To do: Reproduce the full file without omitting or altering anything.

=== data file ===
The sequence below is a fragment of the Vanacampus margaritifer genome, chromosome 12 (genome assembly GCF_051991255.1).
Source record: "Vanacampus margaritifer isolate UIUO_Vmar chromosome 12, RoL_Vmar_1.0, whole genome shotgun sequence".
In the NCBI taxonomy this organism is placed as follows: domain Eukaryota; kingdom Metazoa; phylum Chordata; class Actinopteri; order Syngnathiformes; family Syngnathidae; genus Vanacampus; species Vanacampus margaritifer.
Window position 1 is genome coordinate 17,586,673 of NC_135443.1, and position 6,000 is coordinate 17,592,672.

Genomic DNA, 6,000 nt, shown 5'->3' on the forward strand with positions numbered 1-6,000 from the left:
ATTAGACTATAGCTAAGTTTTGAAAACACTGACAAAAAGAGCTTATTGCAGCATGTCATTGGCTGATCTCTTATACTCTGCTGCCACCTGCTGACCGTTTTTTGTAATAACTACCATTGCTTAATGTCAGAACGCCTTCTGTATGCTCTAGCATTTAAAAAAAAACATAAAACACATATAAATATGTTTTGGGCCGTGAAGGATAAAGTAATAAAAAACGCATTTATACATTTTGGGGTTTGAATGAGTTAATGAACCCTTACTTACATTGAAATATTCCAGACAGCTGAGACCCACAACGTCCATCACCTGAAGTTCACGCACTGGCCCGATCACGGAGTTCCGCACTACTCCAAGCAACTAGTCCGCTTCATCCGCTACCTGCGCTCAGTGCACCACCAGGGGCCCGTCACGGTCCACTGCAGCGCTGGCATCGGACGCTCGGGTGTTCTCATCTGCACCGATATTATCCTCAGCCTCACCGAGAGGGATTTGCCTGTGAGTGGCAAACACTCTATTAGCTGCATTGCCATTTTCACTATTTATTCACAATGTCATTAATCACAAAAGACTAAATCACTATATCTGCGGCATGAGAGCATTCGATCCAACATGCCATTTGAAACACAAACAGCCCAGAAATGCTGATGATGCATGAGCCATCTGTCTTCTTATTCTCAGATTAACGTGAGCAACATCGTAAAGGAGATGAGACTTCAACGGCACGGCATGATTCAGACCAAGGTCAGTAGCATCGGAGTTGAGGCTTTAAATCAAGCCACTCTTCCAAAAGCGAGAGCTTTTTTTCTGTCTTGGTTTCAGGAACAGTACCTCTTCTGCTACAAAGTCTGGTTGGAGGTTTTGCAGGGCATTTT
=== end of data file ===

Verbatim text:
The sequence below is a fragment of the Vanacampus margaritifer genome, chromosome 12 (genome assembly GCF_051991255.1).
Source record: "Vanacampus margaritifer isolate UIUO_Vmar chromosome 12, RoL_Vmar_1.0, whole genome shotgun sequence".
In the NCBI taxonomy this organism is placed as follows: domain Eukaryota; kingdom Metazoa; phylum Chordata; class Actinopteri; order Syngnathiformes; family Syngnathidae; genus Vanacampus; species Vanacampus margaritifer.
Window position 1 is genome coordinate 17,586,673 of NC_135443.1, and position 6,000 is coordinate 17,592,672.

Genomic DNA, 6,000 nt, shown 5'->3' on the forward strand with positions numbered 1-6,000 from the left:
ATTAGACTATAGCTAAGTTTTGAAAACACTGACAAAAAGAGCTTATTGCAGCATGTCATTGGCTGATCTCTTATACTCTGCTGCCACCTGCTGACCGTTTTTTGTAATAACTACCATTGCTTAATGTCAGAACGCCTTCTGTATGCTCTAGCATTTAAAAAAAAACATAAAACACATATAAATATGTTTTGGGCCGTGAAGGATAAAGTAATAAAAAACGCATTTATACATTTTGGGGTTTGAATGAGTTAATGAACCCTTACTTACATTGAAATATTCCAGACAGCTGAGACCCACAACGTCCATCACCTGAAGTTCACGCACTGGCCCGATCACGGAGTTCCGCACTACTCCAAGCAACTAGTCCGCTTCATCCGCTACCTGCGCTCAGTGCACCACCAGGGGCCCGTCACGGTCCACTGCAGCGCTGGCATCGGACGCTCGGGTGTTCTCATCTGCACCGATATTATCCTCAGCCTCACCGAGAGGGATTTGCCTGTGAGTGGCAAACACTCTATTAGCTGCATTGCCATTTTCACTATTTATTCACAATGTCATTAATCACAAAAGACTAAATCACTATATCTGCGGCATGAGAGCATTCGATCCAACATGCCATTTGAAACACAAACAGCCCAGAAATGCTGATGATGCATGAGCCATCTGTCTTCTTATTCTCAGATTAACGTGAGCAACATCGTAAAGGAGATGAGACTTCAACGGCACGGCATGATTCAGACCAAGGTCAGTAGCATCGGAGTTGAGGCTTTAAATCAAGCCACTCTTCCAAAAGCGAGAGCTTTTTTTCTGTCTTGGTTTCAGGAACAGTACCTCTTCTGCTACAAAGTCTGGTTGGAGGTTTTGCAGGGCATTTT